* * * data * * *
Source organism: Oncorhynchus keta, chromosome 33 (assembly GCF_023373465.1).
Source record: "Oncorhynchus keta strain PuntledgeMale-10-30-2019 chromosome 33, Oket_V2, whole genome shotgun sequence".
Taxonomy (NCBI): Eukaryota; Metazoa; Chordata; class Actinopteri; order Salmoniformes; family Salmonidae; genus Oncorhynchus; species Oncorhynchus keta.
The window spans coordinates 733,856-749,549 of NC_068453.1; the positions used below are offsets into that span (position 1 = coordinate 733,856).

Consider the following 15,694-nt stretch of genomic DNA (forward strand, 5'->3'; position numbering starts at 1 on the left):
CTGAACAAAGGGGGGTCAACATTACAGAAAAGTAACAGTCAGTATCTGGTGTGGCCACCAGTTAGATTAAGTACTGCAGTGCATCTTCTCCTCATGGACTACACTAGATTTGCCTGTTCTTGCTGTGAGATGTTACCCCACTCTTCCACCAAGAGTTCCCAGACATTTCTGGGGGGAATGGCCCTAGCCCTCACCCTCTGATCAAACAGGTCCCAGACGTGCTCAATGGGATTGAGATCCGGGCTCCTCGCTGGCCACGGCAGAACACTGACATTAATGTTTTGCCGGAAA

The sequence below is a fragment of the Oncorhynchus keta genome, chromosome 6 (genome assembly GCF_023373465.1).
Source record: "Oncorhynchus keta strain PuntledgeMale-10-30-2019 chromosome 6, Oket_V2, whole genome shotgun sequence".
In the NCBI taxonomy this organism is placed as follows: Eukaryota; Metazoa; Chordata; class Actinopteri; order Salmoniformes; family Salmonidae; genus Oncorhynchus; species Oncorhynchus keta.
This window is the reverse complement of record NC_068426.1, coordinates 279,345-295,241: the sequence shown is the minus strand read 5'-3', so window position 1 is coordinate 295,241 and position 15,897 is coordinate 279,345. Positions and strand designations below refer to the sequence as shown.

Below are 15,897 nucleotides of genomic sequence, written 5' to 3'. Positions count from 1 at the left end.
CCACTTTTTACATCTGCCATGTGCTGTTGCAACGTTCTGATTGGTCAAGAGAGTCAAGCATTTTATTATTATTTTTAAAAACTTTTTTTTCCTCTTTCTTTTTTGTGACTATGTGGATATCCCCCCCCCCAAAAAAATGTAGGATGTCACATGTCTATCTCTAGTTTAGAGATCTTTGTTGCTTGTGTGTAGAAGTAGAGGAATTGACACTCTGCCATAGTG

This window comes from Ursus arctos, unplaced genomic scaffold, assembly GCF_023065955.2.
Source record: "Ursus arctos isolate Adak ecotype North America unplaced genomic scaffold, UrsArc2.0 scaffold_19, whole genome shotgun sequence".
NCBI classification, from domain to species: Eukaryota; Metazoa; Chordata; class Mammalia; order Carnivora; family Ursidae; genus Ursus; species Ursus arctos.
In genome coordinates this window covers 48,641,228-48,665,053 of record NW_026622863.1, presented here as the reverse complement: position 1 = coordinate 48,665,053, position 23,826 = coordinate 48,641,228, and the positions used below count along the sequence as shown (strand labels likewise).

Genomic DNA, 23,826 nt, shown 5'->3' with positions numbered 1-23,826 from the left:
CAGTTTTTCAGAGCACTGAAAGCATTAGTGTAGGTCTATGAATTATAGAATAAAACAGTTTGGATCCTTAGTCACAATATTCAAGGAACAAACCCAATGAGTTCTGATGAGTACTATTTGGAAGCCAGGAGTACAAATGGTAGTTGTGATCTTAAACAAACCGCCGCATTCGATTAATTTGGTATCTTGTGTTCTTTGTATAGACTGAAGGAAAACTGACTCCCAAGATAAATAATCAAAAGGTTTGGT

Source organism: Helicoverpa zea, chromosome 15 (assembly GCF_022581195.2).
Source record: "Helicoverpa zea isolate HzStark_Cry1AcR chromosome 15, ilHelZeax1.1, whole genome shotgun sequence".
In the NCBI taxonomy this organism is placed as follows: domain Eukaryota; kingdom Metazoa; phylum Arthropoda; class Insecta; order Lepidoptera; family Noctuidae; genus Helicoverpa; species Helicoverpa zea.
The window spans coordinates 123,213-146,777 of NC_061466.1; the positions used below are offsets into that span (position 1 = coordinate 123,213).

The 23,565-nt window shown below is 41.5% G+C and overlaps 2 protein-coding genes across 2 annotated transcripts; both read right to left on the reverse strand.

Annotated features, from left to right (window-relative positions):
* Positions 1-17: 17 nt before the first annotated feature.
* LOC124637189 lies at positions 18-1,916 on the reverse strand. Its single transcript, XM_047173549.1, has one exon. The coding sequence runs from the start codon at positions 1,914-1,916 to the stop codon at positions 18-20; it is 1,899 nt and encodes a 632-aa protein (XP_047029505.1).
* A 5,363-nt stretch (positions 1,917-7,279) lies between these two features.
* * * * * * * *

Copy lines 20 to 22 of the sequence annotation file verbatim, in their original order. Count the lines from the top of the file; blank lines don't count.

Source record: "Helicoverpa zea isolate HzStark_Cry1AcR chromosome 15, ilHelZeax1.1, whole genome shotgun sequence".
In the NCBI taxonomy this organism is placed as follows: domain Eukaryota; kingdom Metazoa; phylum Arthropoda; class Insecta; order Lepidoptera; family Noctuidae; genus Helicoverpa; species Helicoverpa zea.
The window spans coordinates 123,213-146,777 of NC_061466.1; the positions used below are offsets into that span (position 1 = coordinate 123,213).